Underrated: The Fox: Freak Magnet/Fox Hunt

This is a column that focuses on something or some things from the comic book sphere of influence that may not get the credit and recognition it deserves. Whether that’s a list of comic book movies, ongoing comics, or a set of stories featuring a certain character. The columns may take the form of a bullet pointed list, or a slightly longer thinkpiece – there’s really no formula for this other than whether the things being covered are Underrated in some way. This week:  The Fox.

freakmagnet.jpgOriginally appearing in MLJ Comics Blue Ribbon Comics #4, the Fox continued to feature in the title until it’s cancellation eighteen issues later with #22, although the character only had one cover appearance; issue #16’s ensemble featured every character featured within the comic.  MLJ Comics would eventually become Archie Comics, which brings us to 2014 and the release of the first issue of Freak Magnet.

Written by Mark Waid (Irredeemable/Incorruptible, Daredevil) and Dean Haspiel, who also provides the art, the modern miniseries evokes a sense of chaotic fun that harkens back to the Golden Age of comics, while  remaining fresh and relevant for today’s audience. Officially published by Dark Circle Comics, which is an imprint of Archie ComicsThe Fox had two miniseries by the same creative team; Freak Magnet and Fox Hunt. You can read them in any order, and I say that because I read the sequel, Fox Hunt, prior to Freak Magnet and never once felt as though I was missing out on anything.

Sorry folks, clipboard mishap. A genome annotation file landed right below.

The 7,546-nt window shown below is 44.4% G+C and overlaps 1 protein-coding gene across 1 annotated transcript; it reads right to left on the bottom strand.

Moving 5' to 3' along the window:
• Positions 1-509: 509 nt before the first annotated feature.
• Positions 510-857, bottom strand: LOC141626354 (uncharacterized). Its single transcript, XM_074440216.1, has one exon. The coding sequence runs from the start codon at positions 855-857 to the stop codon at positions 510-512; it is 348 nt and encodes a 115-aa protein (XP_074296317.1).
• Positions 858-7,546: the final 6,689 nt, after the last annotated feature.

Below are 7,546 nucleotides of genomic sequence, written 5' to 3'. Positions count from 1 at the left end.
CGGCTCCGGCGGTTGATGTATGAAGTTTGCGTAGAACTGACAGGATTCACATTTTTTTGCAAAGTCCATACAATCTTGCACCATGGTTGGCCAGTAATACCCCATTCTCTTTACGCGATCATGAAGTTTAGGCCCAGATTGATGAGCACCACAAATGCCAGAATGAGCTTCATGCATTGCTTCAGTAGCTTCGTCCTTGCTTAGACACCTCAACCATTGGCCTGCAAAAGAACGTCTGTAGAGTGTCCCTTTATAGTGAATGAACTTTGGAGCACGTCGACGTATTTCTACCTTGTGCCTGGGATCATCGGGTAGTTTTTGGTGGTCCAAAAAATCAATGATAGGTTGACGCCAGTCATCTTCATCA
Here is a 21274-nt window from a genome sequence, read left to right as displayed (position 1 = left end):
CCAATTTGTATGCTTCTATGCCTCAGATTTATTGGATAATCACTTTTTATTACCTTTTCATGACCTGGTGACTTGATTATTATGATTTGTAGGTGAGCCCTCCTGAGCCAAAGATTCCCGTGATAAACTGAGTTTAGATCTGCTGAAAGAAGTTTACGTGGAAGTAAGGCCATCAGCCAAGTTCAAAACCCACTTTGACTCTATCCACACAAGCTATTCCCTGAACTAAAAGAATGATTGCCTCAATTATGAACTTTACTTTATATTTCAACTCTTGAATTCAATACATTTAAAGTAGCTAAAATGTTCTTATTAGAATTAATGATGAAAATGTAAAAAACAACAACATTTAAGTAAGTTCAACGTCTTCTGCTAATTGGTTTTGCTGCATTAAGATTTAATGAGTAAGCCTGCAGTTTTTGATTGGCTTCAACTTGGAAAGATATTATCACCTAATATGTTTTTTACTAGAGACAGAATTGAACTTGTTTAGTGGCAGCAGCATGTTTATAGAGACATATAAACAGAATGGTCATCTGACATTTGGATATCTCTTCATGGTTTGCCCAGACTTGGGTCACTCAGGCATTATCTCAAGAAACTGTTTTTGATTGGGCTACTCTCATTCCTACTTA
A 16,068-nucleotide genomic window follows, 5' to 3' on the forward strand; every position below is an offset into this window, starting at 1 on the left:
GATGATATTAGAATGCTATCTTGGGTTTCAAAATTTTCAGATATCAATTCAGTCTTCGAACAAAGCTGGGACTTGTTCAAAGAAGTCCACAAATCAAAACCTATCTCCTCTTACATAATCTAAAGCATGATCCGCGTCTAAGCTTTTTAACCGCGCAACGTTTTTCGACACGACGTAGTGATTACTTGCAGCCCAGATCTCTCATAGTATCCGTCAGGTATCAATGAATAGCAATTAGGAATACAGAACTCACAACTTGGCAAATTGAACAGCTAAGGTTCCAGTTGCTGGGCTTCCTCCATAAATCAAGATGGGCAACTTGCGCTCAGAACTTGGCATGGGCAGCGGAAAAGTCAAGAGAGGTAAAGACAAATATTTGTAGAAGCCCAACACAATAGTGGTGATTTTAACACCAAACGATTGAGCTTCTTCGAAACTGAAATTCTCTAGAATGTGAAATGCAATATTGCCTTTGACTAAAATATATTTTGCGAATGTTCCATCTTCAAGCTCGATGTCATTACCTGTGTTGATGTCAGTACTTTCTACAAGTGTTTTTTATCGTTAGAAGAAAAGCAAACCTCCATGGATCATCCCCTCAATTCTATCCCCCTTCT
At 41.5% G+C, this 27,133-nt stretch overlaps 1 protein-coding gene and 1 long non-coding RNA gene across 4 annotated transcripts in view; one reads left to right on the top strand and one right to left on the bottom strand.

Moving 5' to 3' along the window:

A lot of that is down to the quality of the comics, because Fox Hunt was honestly one of the best story arcs I had the pleasure of reading back in 2015. Fox Hunt seeks to explores the difficulty facing a superhero who just wants to retire, with Paul Patten Jr. steadfastly trying to retire as The Fox. Unfortunately due to his innate freak magnet he’s having a bit of a hard time doing just that (although the million dollar bounty on his head isn’t helping things either). 

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Haspiel packs the issues with some fantastic art sequences to complement the story.

Although he is another legacy hero (think RobinFlashUnion Jack, or any character who has taken over for the original hero – the current Fox is the original‘s son), with the way Mark Waid is writing the comic at the moment, the history of the character really doesn’t weigh on the story at all, allowing youto enjoy the two individual miniseries. With Fox Hunt, however, it would be a good idea to read the issues in order – or to wait for the collected edition that will inevitably be released following the conclusion of the first story arc – because this is a linear story.

If it sounds that The Fox is a fun series, well that’s because it is. When it comes to enjoying the comics we read, very few of the comics I have read have been as entertaining as this five issue miniseries. The art work isn’t quite family friendly (there’s the odd scene of mostly off panel violence that Dean Haspiel will highlight by having the odd bit of gristle or unidentified flesh appear on panel), but it’s a far cry from the gritty feel of many modern day comics. Waid and Haspiel‘s story telling is simply a joy to experience, and the light hearted tone never seems to go over the top into the realm of comedy, but certainly elicits a couple of chuckles from me each issue.

A spoiler free summary will not, and cannot, do the comics any justice, and I urge you to take the plunge and go check out either  Freak Magnet or Fox Huntwhen you can. It will absolutely be worth every minute you spend in this world.


Join us next week when we look at something else that is, for whatever reason, Underrated.